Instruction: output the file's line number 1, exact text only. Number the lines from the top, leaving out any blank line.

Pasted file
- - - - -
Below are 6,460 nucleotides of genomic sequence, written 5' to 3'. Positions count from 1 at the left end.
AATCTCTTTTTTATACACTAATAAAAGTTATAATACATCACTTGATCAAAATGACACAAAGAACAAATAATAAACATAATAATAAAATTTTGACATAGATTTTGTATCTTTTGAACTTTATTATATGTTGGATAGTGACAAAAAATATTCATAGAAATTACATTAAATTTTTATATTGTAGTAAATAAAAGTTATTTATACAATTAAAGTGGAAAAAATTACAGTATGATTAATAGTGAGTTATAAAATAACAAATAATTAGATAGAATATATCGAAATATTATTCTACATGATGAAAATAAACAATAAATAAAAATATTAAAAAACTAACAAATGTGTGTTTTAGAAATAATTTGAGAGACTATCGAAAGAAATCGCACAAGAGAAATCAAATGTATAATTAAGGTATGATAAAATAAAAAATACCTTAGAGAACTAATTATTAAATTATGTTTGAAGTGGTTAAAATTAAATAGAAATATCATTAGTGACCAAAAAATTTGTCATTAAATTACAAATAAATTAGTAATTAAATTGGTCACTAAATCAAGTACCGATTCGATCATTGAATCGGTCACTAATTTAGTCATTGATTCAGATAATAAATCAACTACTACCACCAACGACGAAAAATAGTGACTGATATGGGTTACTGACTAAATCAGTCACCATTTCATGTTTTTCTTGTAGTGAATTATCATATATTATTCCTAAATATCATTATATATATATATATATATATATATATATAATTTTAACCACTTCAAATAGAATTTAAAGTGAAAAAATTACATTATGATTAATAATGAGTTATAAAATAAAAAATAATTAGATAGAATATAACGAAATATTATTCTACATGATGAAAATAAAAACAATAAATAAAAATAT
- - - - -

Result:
Below are 6,460 nucleotides of genomic sequence, written 5' to 3'. Positions count from 1 at the left end.